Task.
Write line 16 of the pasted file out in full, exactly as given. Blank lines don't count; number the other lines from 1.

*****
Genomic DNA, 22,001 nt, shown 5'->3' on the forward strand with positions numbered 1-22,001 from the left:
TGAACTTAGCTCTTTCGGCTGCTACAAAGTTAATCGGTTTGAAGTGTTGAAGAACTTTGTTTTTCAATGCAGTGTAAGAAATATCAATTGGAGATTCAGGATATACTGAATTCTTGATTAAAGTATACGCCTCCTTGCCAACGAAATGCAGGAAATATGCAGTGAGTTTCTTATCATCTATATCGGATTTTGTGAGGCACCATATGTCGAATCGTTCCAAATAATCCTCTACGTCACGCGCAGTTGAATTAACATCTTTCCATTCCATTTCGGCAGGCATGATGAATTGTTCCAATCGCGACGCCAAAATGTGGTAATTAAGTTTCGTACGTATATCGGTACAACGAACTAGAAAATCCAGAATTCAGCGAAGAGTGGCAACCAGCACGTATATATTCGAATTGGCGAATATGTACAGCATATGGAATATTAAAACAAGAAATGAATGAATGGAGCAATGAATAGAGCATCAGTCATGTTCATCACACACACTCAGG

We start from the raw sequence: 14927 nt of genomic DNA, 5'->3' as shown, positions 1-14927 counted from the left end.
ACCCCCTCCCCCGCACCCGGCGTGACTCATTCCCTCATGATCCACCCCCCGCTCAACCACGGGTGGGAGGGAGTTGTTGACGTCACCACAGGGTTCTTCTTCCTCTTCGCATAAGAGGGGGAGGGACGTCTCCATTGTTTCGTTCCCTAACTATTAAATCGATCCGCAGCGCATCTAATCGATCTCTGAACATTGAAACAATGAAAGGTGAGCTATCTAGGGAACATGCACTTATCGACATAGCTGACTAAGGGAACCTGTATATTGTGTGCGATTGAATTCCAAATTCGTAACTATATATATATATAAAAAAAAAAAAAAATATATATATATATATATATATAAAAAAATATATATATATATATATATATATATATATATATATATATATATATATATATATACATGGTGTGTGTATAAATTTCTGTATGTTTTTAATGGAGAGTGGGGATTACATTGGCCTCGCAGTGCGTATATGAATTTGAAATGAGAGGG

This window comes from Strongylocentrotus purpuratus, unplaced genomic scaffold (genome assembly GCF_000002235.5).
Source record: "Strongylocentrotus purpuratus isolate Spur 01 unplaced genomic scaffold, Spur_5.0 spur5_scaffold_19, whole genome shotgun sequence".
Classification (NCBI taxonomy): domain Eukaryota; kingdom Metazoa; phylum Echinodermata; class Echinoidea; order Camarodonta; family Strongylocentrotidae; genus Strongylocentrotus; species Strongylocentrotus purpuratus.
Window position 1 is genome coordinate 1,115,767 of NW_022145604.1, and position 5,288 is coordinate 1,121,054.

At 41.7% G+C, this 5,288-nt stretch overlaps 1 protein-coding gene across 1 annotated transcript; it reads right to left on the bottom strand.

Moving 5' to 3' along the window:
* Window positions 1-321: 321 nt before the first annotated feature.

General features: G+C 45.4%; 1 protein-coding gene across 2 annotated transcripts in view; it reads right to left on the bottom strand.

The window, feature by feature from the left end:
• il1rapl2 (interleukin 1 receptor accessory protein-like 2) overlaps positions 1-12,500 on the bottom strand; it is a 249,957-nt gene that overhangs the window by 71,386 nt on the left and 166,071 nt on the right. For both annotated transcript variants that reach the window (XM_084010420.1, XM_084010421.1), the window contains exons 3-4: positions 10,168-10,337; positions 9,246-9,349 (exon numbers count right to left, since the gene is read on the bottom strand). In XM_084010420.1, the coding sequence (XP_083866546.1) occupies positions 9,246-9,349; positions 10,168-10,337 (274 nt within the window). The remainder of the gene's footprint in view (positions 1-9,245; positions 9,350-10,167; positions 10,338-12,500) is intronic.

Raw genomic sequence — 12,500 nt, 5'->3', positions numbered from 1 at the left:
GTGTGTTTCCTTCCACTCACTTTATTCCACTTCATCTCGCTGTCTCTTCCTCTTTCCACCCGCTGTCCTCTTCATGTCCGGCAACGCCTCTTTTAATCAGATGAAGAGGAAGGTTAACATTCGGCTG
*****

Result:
GTGTGTTTCCTTCCACTCACTTTATTCCACTTCATCTCGCTGTCTCTTCCTCTTTCCACCCGCTGTCCTCTTCATGTCCGGCAACGCCTCTTTTAATCAGATGAAGAGGAAGGTTAACATTCGGCTG